Many of us would have heard of the topics that are considered taboo for table manners and social gatherings. Polite conversation diktats clearly state that politics, religion and sex are not to be discussed at formal social gatherings. However, another silent contender for the list is relationships. People discuss other people’s relationships, however in a covert manner, because of this unwritten rule. Other people’s relationships then very often become the topic of hot gossip.
On a side note, gossiping about another is very often a common form of bonding amongst people, who would rather deflect the attention, before their personal demons come under the spotlight.
Given this inordinate pressure that comes from social scrutiny, a relationship willy nilly becomes a significant pillar of one’s social life and of course one’s personal life for sure.
Many people rely on having a relationship to help them deal with most, if not all, of life’s pressures and stressors. They believe that a partner is their single most critical go-to when things go wrong. Unfortunately what this also translates into as a consequence, is that whenever things go wrong, they also blame the partner for not doing enough, for not listening enough, for not caring enough and ultimately for not being enough. The last, often if not almost always, becomes the ultimate deal-breaker
for the relationship, or worse, baggage for the next.
In case you somehow find yourself and/or your partner in a situation that resembles this, here are a few tips on how to deal with excessive (and unhealthy) dependence on a partner
In any mutually symbiotic relationship, both partners benefit from each other’s presence in their lives. While this is always a primary benefit of any relationship, what mars the health of the equation is when one or both partners believe that they can’t do and are nothing without the other. Not true.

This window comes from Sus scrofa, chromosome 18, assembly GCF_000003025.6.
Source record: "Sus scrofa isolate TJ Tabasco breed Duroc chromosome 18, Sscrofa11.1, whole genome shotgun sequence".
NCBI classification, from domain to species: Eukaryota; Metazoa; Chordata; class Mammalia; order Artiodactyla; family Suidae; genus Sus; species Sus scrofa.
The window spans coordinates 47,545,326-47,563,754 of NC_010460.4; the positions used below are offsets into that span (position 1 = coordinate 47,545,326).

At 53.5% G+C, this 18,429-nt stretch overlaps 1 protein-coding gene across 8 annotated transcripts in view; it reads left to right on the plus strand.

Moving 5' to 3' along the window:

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Only when you are whole, can you contribute to a relationship; else you are just feeding off one another. This is called co-dependence.
Interdependence on the other hand is when two whole partners come together to contribute equally and synergistically to each other, in a holistic way. You don’t need the person to survive, but you would very much desire them to be a significant part of your life. This is the healthy functional aspect of any relationship.
Any relationship thrives when the people in it are balanced. Being balanced – just like the pillars of a house – means that you find your sustenance and wellness from not just one source, namely your partner, but also from other external sources like say work, exercise, friends, hobbies etc.
Anything where you can also derive joy without the partner being present. When you spend time fulfilling these contentment-bringing avenues, trust me you are so much more well-rounded and balanced as a person. Long story short, this ultimately makes us feel so much more desirable in the relationship.
Quite a few people define intimacy as being just physical. Unfortunately, that’s where they stumble the maximum in their understanding or definition of what a true partnership is all about. True partnerships will never exclude mental intimacy to begin with.
No partner – however fabulous – is worth it, if the two of you cannot speak your mind freely and respectfully. When this fundamental dynamic has been achieved, emotional intimacy as the next step is a given. How you feel can be freely discussed in front of the other, and hence a greater level of trust is formed. Physical intimacy then finally becomes the stuff dreams are then made of.
It is of great value to be as unique and individualistic as you are in a relationship, without the fear of being abandoned or incomplete. No relationship can survive healthily in the long term if these basic requisites remain unfulfilled.